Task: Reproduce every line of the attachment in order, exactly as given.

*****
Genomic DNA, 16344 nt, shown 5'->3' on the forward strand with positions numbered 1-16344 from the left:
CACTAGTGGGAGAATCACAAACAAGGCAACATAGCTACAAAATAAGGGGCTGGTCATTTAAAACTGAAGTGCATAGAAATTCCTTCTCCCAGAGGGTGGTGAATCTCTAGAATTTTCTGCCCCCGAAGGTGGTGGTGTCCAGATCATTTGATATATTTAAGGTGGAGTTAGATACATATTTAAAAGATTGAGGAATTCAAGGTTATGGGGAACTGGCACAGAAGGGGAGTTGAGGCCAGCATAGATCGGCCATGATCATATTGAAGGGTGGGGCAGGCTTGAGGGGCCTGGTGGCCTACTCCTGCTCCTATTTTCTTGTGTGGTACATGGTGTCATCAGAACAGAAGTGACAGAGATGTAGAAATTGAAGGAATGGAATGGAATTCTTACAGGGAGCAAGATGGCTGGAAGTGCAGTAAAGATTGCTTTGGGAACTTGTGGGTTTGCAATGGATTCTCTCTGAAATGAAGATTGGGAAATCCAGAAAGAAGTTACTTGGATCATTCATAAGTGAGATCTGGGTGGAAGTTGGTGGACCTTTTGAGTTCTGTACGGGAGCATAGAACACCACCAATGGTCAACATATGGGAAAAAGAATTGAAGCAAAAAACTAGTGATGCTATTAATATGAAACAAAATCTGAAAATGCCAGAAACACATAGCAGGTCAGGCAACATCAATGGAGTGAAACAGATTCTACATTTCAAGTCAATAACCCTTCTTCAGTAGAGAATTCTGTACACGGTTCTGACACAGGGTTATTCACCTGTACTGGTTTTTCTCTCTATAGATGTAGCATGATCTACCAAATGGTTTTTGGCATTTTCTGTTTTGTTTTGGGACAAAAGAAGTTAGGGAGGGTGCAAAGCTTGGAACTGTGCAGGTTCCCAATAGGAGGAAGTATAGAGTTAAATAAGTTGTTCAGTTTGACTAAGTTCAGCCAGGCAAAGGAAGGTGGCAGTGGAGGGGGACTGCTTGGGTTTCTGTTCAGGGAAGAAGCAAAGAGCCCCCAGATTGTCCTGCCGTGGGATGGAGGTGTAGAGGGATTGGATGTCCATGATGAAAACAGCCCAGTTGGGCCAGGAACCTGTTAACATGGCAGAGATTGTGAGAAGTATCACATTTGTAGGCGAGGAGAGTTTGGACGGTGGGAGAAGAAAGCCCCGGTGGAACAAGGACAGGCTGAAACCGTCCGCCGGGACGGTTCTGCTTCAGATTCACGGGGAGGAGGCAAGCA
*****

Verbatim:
Genomic DNA, 16344 nt, shown 5'->3' on the forward strand with positions numbered 1-16344 from the left:
CACTAGTGGGAGAATCACAAACAAGGCAACATAGCTACAAAATAAGGGGCTGGTCATTTAAAACTGAAGTGCATAGAAATTCCTTCTCCCAGAGGGTGGTGAATCTCTAGAATTTTCTGCCCCCGAAGGTGGTGGTGTCCAGATCATTTGATATATTTAAGGTGGAGTTAGATACATATTTAAAAGATTGAGGAATTCAAGGTTATGGGGAACTGGCACAGAAGGGGAGTTGAGGCCAGCATAGATCGGCCATGATCATATTGAAGGGTGGGGCAGGCTTGAGGGGCCTGGTGGCCTACTCCTGCTCCTATTTTCTTGTGTGGTACATGGTGTCATCAGAACAGAAGTGACAGAGATGTAGAAATTGAAGGAATGGAATGGAATTCTTACAGGGAGCAAGATGGCTGGAAGTGCAGTAAAGATTGCTTTGGGAACTTGTGGGTTTGCAATGGATTCTCTCTGAAATGAAGATTGGGAAATCCAGAAAGAAGTTACTTGGATCATTCATAAGTGAGATCTGGGTGGAAGTTGGTGGACCTTTTGAGTTCTGTACGGGAGCATAGAACACCACCAATGGTCAACATATGGGAAAAAGAATTGAAGCAAAAAACTAGTGATGCTATTAATATGAAACAAAATCTGAAAATGCCAGAAACACATAGCAGGTCAGGCAACATCAATGGAGTGAAACAGATTCTACATTTCAAGTCAATAACCCTTCTTCAGTAGAGAATTCTGTACACGGTTCTGACACAGGGTTATTCACCTGTACTGGTTTTTCTCTCTATAGATGTAGCATGATCTACCAAATGGTTTTTGGCATTTTCTGTTTTGTTTTGGGACAAAAGAAGTTAGGGAGGGTGCAAAGCTTGGAACTGTGCAGGTTCCCAATAGGAGGAAGTATAGAGTTAAATAAGTTGTTCAGTTTGACTAAGTTCAGCCAGGCAAAGGAAGGTGGCAGTGGAGGGGGACTGCTTGGGTTTCTGTTCAGGGAAGAAGCAAAGAGCCCCCAGATTGTCCTGCCGTGGGATGGAGGTGTAGAGGGATTGGATGTCCATGATGAAAACAGCCCAGTTGGGCCAGGAACCTGTTAACATGGCAGAGATTGTGAGAAGTATCACATTTGTAGGCGAGGAGAGTTTGGACGGTGGGAGAAGAAAGCCCCGGTGGAACAAGGACAGGCTGAAACCGTCCGCCGGGACGGTTCTGCTTCAGATTCACGGGGAGGAGGCAAGCA